Differences in recognition of similar medication names between pharmacists and nurses: A retrospective study

Toshikazu Tsuji, Toshihiro Irisa, Shinji Tagawa, Takehiro Kawashiri, Hiroaki Ikesue, Chiyo Kokubu, Akiko Kanaya, Nobuaki Egashira, Satohiro Masuda

Research output: Contribution to journalArticle

2 Citations (Scopus)

Abstract

Background: Differences in error rates between pharmacists and nurses in terms of drug confirmation have not been studied. The purpose of this study was to analyze differences in error rates between pharmacists and nurses from the viewpoint of error categories, and to clarify differences in recognition regarding drug name similarity. Methods: In this study, preparation errors and incidents were classified into three categories (drug strength errors, drug name errors, and drug count errors) to investigate the influence of error categories on pharmacists and nurses. In addition, errors in two categories (drug strength errors and drug name errors) were reclassified into another two error groups, to investigate the influence of drug name similarity on pharmacists and nurses: a "drug name similarity (-) group" and a "drug name similarity (+) group". Then, differences in error rates of pharmacists and those of nurses were analyzed respectively within three categories and two groups. Furthermore, differences in error rates between pharmacists and nurses were analyzed in each of the three categories and two groups. Results: Error rates of pharmacists for both drug strength errors and drug name errors were significantly higher than that for drug count errors, and similar results were obtained for nurses (P < 0.05). However, there were no significant differences in error rates between pharmacists and nurses in each of the three categories. Furthermore, error rate of nurses was significantly higher than that of pharmacists in the drug name similarity (+) group (P < 0.05), while there was no significant difference in error rates between pharmacists and nurses in the drug name similarity (-) group. Conclusions: These results suggest that in contrast to pharmacists, nurses are easily affected by similarities in drug names. Therefore, pharmacists should offer information on medications having plural strengths or similar names to nurses, in order to minimize damage to patients resulting from errors.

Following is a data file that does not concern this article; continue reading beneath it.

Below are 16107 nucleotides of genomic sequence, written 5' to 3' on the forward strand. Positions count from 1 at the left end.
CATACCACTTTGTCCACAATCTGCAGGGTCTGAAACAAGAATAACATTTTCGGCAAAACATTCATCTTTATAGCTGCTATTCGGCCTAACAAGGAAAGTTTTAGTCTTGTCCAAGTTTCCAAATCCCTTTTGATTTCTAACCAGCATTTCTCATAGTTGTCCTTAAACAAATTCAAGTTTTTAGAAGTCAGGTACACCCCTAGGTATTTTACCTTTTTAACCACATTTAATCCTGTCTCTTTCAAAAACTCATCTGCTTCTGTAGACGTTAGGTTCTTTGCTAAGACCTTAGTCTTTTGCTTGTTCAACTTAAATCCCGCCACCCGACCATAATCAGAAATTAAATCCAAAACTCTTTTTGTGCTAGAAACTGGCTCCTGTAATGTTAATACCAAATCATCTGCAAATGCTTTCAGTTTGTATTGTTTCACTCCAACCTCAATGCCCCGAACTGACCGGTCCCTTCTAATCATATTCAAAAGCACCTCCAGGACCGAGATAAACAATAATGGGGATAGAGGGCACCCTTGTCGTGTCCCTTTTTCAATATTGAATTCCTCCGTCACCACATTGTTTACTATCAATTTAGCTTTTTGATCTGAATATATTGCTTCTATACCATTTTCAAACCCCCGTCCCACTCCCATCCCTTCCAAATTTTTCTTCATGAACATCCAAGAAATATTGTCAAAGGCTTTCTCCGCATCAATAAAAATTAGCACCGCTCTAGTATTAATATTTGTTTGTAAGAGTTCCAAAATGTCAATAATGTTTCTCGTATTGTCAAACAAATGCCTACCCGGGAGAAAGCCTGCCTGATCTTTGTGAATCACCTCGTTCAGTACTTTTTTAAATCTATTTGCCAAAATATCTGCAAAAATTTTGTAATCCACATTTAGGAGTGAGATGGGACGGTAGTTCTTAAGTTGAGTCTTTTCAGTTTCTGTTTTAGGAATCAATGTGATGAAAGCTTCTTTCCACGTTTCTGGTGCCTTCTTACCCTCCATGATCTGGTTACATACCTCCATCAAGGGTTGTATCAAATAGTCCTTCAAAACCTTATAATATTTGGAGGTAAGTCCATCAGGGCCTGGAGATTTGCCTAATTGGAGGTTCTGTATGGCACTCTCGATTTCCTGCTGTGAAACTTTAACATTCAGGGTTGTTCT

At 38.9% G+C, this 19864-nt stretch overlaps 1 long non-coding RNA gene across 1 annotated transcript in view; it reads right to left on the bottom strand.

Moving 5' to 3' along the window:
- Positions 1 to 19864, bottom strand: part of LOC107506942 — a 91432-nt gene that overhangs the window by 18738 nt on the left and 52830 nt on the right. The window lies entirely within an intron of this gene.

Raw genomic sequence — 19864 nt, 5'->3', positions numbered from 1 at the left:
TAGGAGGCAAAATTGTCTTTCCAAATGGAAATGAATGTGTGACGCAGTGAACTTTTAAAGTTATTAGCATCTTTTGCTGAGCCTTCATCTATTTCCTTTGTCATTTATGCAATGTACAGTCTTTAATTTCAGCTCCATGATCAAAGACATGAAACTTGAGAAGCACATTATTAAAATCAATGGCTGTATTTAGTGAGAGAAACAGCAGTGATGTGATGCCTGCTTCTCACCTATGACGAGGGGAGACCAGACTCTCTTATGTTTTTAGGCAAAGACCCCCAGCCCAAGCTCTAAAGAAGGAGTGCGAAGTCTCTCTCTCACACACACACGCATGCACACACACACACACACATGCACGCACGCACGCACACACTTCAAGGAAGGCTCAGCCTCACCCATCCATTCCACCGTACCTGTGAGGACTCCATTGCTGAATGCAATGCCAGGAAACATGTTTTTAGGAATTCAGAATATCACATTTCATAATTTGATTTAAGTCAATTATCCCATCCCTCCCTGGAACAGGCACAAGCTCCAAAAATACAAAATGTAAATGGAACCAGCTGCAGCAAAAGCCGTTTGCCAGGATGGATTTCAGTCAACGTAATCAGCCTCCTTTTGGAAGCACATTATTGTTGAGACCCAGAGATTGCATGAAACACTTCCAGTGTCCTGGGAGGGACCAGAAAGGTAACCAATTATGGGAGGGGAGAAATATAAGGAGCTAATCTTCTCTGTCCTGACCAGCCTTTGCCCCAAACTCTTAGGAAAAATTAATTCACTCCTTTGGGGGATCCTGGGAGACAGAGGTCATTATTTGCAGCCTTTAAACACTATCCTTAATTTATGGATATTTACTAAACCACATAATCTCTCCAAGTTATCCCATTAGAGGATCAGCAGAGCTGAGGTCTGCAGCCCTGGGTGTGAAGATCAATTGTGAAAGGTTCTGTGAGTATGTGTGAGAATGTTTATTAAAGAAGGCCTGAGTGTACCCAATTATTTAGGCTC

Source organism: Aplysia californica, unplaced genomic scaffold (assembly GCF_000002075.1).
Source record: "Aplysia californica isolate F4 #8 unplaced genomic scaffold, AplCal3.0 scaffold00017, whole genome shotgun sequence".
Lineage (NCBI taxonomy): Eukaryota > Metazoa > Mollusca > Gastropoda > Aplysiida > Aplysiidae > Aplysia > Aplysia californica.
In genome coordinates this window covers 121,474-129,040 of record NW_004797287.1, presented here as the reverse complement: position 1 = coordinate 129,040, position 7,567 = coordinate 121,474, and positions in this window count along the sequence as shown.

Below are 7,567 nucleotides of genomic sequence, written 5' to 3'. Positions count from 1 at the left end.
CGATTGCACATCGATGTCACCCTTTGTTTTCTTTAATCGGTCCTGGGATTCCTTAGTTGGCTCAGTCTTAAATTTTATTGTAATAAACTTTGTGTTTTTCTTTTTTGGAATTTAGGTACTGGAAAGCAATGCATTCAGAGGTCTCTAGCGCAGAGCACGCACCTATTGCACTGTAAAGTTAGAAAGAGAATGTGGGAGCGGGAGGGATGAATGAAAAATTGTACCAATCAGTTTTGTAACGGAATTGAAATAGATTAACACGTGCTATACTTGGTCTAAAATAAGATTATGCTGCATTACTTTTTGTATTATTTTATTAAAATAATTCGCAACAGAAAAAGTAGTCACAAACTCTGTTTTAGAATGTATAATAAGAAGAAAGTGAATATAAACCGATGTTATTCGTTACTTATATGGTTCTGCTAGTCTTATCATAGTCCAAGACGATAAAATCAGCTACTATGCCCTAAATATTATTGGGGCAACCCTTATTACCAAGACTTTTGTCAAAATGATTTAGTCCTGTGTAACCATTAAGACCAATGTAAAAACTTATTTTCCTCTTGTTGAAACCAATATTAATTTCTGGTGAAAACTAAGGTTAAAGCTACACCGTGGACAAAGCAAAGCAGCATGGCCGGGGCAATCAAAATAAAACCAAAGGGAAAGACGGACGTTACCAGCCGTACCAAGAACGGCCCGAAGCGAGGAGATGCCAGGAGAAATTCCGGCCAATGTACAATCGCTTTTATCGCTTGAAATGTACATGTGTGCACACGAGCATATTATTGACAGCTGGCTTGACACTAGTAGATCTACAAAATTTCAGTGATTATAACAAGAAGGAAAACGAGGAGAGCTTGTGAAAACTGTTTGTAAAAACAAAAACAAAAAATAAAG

Original languageEnglish
Article number19
JournalJournal of Pharmaceutical Health Care and Sciences
Volume1
Issue number1
DOIs
Publication statusPublished - Jul 7 2015

All Science Journal Classification (ASJC) codes

  • Pharmacology (medical)
  • Pharmacology (nursing)

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